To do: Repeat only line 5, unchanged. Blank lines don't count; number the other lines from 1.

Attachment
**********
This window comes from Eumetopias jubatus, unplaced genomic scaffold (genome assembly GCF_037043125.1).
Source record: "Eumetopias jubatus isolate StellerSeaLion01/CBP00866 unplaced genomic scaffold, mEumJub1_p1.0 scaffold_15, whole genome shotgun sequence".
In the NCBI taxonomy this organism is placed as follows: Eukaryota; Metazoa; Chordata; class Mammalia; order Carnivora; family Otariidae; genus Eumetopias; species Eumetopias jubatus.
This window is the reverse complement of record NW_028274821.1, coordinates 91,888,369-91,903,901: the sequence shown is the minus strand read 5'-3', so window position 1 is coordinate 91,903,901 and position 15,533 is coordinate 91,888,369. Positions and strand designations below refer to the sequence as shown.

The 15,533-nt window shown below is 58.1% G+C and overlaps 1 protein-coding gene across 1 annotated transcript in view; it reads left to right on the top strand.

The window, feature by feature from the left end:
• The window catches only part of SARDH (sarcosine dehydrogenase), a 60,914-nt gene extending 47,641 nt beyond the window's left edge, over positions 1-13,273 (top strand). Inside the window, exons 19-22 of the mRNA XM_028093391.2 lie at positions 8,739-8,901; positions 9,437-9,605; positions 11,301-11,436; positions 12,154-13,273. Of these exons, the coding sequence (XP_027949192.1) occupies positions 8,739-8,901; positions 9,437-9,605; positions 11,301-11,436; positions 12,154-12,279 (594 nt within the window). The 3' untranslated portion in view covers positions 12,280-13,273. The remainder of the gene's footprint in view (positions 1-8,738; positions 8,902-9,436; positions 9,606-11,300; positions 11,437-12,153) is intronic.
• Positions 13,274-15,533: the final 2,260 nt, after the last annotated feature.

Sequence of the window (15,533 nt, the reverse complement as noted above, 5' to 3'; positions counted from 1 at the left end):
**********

The 15,533-nt window shown below is 58.1% G+C and overlaps 1 protein-coding gene across 1 annotated transcript in view; it reads left to right on the top strand.